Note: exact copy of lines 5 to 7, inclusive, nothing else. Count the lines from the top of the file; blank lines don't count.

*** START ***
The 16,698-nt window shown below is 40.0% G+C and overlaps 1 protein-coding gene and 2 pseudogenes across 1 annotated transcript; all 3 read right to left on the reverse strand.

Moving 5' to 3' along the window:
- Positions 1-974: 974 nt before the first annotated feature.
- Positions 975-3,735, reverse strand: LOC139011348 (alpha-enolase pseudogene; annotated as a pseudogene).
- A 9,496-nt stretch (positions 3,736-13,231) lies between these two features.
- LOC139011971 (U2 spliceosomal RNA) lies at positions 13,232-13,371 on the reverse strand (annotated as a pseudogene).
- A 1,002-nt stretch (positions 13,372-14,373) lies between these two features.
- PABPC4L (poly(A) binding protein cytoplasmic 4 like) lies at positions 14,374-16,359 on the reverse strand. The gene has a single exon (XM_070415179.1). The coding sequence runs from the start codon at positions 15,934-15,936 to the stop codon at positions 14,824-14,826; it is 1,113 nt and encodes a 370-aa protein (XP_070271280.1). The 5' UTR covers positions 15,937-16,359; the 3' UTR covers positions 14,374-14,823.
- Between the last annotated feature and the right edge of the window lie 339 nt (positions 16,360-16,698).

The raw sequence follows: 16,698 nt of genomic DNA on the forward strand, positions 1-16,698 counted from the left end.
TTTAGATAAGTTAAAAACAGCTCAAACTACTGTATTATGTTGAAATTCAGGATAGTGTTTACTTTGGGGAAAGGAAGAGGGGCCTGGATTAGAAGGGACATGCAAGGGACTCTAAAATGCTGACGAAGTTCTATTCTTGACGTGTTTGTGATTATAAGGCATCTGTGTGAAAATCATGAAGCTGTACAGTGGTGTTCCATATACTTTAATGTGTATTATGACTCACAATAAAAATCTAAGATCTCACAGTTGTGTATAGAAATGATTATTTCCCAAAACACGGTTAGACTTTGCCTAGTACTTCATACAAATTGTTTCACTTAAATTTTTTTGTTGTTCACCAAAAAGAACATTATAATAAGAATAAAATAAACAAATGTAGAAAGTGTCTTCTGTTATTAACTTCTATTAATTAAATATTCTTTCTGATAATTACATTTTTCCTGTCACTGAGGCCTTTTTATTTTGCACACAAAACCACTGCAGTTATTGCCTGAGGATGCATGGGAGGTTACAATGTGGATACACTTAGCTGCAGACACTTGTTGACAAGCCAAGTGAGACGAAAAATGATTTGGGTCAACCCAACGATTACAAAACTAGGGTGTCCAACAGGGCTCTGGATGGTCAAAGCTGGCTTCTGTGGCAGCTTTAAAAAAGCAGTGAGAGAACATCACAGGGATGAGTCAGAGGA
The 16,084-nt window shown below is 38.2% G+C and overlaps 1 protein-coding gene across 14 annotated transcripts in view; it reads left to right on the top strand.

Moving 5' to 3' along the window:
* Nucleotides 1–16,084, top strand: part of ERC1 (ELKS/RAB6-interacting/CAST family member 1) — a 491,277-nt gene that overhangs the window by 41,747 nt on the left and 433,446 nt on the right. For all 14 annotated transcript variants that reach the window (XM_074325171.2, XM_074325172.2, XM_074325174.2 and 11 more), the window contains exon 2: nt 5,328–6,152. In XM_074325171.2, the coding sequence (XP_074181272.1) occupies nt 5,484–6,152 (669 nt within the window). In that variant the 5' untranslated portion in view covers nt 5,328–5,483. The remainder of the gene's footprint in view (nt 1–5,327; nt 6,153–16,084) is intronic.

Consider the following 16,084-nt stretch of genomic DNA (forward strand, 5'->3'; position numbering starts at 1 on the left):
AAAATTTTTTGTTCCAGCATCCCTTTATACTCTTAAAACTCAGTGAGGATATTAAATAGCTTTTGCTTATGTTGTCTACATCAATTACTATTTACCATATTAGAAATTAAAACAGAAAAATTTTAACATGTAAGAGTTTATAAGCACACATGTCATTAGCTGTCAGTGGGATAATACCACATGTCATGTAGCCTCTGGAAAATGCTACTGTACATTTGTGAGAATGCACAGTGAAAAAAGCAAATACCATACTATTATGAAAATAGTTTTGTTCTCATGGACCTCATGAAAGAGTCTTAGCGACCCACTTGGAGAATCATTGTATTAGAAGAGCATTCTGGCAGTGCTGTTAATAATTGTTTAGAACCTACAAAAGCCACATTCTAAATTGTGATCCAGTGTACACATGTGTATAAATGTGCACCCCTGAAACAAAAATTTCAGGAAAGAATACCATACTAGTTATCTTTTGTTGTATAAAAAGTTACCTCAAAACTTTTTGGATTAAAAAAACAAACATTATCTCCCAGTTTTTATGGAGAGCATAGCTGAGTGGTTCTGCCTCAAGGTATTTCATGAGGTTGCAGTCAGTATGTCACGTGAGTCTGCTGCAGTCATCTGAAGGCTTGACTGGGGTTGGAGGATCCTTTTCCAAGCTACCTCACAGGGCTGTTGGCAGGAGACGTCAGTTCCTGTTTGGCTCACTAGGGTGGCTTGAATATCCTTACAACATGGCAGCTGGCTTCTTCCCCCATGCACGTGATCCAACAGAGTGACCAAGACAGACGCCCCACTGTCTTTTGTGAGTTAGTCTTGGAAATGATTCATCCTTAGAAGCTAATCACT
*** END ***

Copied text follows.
- A 9,496-nt stretch (positions 3,736-13,231) lies between these two features.
- LOC139011971 (U2 spliceosomal RNA) lies at positions 13,232-13,371 on the reverse strand (annotated as a pseudogene).
- A 1,002-nt stretch (positions 13,372-14,373) lies between these two features.